3. When scientists extract mRNA samples from a cell, they invariably obtain partial sequences. Since the start of the sequence may be unknown, it is unclear exactly how the codons will be grouped in an actual translation. For example, in the sequence GGAUUCACCC the codons could be grouped starting at the beginning (yielding codons GGA UUC ACC), at the second base (yielding codons GAU UCA CCC), or at the third base (yielding codons AUU CAC). In addition, it is possible that the sequence has been read backwards, so the actual sequence to be translated should be CCCACUUAGG.

Define a function named translate-all-possible that takes one input, an arbitrarly long sequence of bases, and returns a list containing all six possible translations of that sequence. Any extra bases at the beginning or end of the sequence should be ignored in the translation. For example, (translate-all-possible '(G G A U U C A C C C)) should evaluate to ((G F T) (N S P) (I H) (P T *) (P L R) (H L)).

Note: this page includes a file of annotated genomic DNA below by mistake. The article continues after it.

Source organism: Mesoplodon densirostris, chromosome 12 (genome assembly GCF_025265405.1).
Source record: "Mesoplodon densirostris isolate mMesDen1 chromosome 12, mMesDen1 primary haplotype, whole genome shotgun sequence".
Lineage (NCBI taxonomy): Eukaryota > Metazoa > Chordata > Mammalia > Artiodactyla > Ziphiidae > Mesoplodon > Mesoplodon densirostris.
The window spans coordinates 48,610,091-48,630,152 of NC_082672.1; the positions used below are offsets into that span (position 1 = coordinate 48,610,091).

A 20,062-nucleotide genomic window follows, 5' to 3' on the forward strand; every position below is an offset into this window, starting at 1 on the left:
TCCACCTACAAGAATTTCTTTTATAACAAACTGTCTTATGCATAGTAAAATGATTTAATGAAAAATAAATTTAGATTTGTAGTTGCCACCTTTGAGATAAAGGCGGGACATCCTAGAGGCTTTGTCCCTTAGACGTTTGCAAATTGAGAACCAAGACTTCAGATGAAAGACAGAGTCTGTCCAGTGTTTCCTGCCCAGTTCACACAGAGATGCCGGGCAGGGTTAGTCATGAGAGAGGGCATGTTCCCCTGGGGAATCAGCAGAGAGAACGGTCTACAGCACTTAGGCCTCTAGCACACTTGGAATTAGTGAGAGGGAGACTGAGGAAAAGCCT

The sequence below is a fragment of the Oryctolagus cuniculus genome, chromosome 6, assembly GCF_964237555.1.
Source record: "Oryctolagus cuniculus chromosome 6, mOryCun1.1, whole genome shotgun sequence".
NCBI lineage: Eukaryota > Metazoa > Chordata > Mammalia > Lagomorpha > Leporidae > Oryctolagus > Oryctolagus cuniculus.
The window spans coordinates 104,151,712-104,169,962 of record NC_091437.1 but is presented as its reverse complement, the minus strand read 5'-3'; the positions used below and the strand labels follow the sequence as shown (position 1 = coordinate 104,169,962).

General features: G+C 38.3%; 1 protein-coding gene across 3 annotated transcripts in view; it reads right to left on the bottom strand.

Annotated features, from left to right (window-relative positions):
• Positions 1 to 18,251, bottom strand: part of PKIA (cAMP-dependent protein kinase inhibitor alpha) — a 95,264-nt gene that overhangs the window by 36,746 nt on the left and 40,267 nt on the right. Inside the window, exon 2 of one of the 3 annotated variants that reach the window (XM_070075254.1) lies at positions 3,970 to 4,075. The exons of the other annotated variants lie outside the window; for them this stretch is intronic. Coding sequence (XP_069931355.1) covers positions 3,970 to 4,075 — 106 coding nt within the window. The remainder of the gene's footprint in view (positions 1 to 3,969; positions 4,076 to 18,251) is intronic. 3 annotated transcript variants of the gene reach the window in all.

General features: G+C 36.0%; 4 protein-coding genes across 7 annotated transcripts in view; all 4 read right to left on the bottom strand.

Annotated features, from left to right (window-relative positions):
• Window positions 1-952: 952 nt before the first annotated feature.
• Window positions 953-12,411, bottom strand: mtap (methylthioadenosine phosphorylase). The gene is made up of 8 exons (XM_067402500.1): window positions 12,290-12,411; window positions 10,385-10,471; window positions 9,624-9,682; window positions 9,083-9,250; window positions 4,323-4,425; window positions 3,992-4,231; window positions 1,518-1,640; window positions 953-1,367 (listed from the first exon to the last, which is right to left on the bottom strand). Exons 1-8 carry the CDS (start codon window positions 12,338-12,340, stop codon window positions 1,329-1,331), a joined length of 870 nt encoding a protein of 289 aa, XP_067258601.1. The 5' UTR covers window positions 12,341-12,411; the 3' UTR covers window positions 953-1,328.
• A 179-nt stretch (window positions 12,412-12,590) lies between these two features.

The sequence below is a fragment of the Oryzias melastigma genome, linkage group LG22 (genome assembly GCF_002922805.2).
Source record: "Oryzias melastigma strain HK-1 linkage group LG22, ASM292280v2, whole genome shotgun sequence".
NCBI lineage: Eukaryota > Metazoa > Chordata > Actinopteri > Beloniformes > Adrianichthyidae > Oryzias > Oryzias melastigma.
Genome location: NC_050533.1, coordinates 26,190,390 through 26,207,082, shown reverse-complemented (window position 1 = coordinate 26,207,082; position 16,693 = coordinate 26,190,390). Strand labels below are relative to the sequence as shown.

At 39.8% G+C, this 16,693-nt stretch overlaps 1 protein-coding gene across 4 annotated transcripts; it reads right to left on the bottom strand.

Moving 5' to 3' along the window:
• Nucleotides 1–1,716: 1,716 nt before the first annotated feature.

### Part 3: Binary Trees

In class, we discussed how structured lists could be used to represent binary trees. For example, the following binary tree is represented by the list to the right:

 (define ANIMALS '(dog (bird (horse () ()) (cat () ())) (possum (dog () ()) ())))

Several utility functions (empty?, root, left-subtree, and right-subtree) were provided for you in the lecture notes. Copy-and-paste these functions into your file and add the following functions for manipulating binary trees.

1. Define a function named height that takes one input, a list representing a binary tree, and returns the height of that tree. For example, given the ANIMALS structure above, (height ANIMALS) should evaluate to 3.

2. Define a function named contains? that takes two inputs, a list representing a binary tree and an atom, and returns #t if the list contains the atom (otherwise #f). For example, given the ANIMALS structure above, (contains? ANIMALS 'emu) should evaluate to #f while (contains? ANIMALS 'cat) should evaluate to #t.

3. Define a function named num-occur that takes two inputs, a list representing a binary tree and an atom, and returns the number of occurrences of the atom in that tree. For example, given the ANIMALS structure above, (num-occur ANIMALS 'dog) should evaluate to 2.